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Hoodwinked from The Weinsteins


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  • Hoodwinked from The Weinsteins

    Dec. 09, 2005

    'Hoodwinked' success illustrates indie trend
    By Gregg Goldstein The Hollywood Reporter

    New York -- Powerhouse computer-generated imagery houses like Pixar Animation Studios dominate the animated genre, but less expensive technology and outsourcing to low-cost foreign animators is opening the door for indies to acquire, produce and place CGI-animated films in theaters themselves.

    Lions Gate, for example, will release Threshold Entertainment's $50 million-$60 million CGI adventure "Foodfight!" in fall 2006, and it recently announced a three-film co-production/co-financing pact with RichCrest Animation that includes the CGI fantasy "Sylvester and the Magic Pebble." And IDT Entertainment has pacted with 20th Century Fox for four CGI films in the $30 million-$40 million range over the next two years.

    "Hoodwinked" stands out among the new wave of CGI-animated indies. The Weinstein Co. has scheduled a Jan. 13 wide release of Cory Edwards' irreverent, witty and musical take on the Little Red Riding Hood story retold as a comic police investigation. The movie also is eligible for this year's best animated film Oscar.

    Just how this fairy tale arrived in theaters illustrates the changing animation scene. Edwards, who has made animated shorts as well as the 45-minute Christmas-themed DVD "Wobots," met Skyy Vodka founder and wealthy inventor Maurice Kanbar in 1999 at Sundance, where the director's brother Todd Edwards was showing his live-action comedy "Chillicothe." A year later, the two Edwards brothers (founding partners in Blue Yonder Films with "Hoodwinked" producer Preston Stutzman) pitched Kanbar on several projects the financier felt were too risky. Instead, Kanbar asked them to bring him a fairy tale with broad appeal, saying, "I know they've got legs."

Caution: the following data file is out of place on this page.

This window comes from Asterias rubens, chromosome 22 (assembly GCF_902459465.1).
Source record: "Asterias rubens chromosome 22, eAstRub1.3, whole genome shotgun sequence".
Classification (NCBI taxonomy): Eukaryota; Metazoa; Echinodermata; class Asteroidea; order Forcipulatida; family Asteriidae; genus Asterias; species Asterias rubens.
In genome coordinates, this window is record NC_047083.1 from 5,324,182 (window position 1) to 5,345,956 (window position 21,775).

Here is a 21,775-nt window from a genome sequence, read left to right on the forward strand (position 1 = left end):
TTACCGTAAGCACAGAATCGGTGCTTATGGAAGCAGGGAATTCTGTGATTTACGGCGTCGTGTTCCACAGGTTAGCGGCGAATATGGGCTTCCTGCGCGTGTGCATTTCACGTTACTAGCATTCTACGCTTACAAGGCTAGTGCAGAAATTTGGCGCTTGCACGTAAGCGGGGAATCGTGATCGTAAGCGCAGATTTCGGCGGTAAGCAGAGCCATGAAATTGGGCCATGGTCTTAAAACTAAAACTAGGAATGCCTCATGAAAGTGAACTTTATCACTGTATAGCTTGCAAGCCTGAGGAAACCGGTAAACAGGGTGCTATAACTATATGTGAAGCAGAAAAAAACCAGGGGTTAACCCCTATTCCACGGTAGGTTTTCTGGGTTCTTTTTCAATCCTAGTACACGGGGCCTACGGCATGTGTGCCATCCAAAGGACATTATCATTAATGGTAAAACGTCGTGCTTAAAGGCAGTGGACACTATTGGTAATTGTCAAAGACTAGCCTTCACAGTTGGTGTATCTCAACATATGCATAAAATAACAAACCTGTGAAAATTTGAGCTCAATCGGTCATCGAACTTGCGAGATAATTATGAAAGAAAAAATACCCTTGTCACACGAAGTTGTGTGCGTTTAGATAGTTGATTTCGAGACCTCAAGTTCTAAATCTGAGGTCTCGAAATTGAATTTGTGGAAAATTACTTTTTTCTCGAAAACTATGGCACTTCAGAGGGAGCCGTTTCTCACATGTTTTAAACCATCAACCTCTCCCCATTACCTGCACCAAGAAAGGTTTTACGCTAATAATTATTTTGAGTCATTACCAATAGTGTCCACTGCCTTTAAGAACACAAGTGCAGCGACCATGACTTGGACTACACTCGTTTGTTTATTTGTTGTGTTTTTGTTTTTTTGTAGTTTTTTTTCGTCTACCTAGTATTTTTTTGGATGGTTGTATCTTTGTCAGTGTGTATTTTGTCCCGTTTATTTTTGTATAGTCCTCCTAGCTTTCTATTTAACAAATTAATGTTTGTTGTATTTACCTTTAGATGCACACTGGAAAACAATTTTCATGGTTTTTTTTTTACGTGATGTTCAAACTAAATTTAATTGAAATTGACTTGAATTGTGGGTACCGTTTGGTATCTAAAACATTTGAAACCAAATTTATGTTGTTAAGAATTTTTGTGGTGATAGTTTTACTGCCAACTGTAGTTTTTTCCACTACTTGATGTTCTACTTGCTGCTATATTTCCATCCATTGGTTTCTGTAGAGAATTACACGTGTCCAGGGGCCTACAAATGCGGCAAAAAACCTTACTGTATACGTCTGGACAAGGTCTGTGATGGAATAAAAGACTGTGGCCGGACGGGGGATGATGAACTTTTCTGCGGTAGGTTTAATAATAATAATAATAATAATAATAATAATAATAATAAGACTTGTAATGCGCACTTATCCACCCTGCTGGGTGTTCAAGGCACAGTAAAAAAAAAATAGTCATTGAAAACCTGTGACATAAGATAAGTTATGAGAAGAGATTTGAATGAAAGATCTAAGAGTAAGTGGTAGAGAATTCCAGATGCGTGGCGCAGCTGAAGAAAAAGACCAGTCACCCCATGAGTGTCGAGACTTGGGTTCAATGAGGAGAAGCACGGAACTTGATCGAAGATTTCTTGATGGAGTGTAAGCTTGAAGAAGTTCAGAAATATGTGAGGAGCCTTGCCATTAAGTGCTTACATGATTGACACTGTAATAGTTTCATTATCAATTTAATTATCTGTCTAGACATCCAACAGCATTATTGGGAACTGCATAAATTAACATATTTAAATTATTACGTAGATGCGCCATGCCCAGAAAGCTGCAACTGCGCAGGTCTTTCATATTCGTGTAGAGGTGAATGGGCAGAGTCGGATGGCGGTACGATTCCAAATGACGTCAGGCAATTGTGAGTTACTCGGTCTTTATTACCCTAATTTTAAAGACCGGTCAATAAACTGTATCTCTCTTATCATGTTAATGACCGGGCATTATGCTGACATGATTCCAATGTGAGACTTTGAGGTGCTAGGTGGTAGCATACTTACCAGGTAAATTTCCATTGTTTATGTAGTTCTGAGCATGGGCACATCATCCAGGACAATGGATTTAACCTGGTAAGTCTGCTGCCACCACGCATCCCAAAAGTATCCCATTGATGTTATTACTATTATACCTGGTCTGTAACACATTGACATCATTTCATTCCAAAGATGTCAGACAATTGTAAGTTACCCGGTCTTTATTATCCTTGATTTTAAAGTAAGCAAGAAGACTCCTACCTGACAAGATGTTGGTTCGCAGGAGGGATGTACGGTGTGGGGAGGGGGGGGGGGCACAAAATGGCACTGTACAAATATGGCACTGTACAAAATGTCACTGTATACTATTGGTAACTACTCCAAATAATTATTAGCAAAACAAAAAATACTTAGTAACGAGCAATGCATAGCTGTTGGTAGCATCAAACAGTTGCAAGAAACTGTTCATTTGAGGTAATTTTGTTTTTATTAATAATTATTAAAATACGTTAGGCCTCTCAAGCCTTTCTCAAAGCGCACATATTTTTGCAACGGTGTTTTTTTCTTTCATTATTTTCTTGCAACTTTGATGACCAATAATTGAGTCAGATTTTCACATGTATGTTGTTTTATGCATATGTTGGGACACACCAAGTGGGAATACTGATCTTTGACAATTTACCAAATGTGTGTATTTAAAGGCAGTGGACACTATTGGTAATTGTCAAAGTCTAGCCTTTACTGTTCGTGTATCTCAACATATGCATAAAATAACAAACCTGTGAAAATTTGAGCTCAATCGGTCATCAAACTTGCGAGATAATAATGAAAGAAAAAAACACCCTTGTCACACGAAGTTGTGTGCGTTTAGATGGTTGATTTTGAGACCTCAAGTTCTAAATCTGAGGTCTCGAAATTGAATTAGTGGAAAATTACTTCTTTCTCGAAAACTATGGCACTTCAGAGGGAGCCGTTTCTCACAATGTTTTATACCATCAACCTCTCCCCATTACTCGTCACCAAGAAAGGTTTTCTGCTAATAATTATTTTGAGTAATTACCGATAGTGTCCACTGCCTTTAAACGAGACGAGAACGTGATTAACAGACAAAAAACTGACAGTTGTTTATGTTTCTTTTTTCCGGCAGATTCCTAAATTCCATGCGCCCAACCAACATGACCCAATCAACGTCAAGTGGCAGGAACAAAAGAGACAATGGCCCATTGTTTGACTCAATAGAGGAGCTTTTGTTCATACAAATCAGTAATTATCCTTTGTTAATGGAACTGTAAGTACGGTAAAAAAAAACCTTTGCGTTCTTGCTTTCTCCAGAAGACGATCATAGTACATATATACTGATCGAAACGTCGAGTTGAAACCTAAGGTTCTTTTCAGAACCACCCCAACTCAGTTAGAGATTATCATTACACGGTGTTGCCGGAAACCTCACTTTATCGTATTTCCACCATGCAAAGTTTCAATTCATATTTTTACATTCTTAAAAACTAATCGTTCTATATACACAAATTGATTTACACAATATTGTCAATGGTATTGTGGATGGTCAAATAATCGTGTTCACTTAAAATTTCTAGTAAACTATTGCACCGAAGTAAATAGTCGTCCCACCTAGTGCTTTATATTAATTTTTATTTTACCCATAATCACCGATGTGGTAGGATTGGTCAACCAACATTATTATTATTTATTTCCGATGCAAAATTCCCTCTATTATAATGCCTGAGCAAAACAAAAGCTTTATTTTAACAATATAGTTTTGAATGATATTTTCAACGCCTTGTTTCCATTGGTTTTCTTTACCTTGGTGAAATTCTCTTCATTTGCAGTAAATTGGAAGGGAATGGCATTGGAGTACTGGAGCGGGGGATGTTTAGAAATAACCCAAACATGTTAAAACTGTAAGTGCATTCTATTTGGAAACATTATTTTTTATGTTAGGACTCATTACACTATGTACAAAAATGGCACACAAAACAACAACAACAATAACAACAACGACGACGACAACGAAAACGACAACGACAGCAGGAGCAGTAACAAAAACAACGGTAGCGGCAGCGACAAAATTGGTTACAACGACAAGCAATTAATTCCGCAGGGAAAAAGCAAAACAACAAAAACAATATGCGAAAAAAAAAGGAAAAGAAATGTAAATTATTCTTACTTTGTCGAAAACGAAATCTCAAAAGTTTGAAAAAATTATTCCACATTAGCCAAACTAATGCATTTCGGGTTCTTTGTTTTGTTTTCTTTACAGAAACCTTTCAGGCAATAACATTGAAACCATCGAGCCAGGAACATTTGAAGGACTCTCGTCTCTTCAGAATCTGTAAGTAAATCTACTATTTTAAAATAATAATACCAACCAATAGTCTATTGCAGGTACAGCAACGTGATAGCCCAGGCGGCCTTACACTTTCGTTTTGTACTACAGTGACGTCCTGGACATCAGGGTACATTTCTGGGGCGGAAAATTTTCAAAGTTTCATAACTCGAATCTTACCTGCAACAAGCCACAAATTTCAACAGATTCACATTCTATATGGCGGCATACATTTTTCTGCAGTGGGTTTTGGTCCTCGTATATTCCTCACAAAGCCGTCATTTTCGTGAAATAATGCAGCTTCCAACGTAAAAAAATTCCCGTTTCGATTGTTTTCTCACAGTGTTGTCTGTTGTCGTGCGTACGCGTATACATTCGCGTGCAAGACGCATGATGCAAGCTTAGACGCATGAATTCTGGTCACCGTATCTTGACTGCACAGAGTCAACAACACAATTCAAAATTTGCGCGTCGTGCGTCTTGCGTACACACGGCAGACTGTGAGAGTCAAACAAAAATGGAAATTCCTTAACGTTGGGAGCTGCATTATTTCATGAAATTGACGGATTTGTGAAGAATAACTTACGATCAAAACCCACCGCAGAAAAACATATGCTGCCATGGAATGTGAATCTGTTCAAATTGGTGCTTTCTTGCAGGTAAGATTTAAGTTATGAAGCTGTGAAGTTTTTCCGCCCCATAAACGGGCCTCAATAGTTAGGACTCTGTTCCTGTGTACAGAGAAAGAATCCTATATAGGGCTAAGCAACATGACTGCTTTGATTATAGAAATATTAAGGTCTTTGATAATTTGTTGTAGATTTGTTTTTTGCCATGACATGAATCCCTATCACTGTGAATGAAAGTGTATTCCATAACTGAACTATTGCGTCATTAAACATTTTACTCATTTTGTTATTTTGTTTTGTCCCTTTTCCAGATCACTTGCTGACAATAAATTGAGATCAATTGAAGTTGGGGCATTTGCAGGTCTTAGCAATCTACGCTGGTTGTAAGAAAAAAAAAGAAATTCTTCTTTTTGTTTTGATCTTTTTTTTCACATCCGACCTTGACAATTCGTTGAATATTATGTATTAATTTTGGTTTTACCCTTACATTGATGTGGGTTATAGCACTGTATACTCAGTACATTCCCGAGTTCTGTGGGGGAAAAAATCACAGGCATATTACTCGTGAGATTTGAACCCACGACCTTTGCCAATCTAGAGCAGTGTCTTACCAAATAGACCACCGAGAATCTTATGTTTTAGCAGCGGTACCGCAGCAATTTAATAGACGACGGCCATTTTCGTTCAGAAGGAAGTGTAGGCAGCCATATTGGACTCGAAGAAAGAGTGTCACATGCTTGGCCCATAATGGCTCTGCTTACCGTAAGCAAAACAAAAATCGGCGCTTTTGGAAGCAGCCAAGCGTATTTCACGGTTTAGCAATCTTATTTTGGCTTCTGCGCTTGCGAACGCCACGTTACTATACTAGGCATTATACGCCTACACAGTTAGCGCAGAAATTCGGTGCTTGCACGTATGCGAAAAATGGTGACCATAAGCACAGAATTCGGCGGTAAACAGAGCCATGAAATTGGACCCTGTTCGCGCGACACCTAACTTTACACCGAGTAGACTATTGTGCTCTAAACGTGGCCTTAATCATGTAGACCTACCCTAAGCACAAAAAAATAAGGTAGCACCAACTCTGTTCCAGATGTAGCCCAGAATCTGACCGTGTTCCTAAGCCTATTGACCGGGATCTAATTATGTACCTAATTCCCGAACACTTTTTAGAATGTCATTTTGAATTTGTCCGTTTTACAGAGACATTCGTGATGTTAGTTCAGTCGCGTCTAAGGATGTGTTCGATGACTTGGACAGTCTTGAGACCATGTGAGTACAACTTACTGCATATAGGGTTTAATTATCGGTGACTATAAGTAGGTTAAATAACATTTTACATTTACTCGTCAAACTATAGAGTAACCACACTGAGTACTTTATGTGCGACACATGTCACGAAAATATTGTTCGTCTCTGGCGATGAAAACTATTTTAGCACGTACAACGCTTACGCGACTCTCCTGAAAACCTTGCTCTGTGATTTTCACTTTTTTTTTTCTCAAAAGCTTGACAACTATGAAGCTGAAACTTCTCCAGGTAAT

Although Kanbar first envisioned either a DVD or a limited 150-screen theatrical release, the project grew -- along with his initial $5 million investment -- after he read the script, a "Rashomon"-style mystery take on the fairy tale that includes nine musical numbers written by Todd Edwards, who co-directed and co-wrote the script with Tony Leech.

    Kanbar, who has since established Kanbar Prods. with Walt Disney Feature Animation vet Sue Montgomery ("Lilo & Stitch"), says he invested $35 million (including prints and advertising) in the film, budgeted in the $15 million-$20 million range. The secret to keeping costs low, Edwards says, was bringing in producer David K. Lundgren, who had ties to animators in the Philippines.

    "The cost of living and salaries is about a third what it is here," says Edwards, who made 15 long trips to the country during the film's 2 1/2-year production. The final animation phase moved to India in order to polish the work-in-progress for this year's Festival de Cannes.

    After several studios passed, unsure how to market the movie's adult humor, the still-developing Weinstein Co. took notice and in May acquired theatrical and video rights to North America, the U.K., Germany and other international markets.

    The Weinstein Co. brought Anne Hathaway and Glenn Close on board to voice Red and Granny, respectively, joining original cast voices Patrick Warburton, David Odgen Stiers and Andy Dick. A sequel already is in the planning stages, with Weinstein Co. and Kanbar co-financing.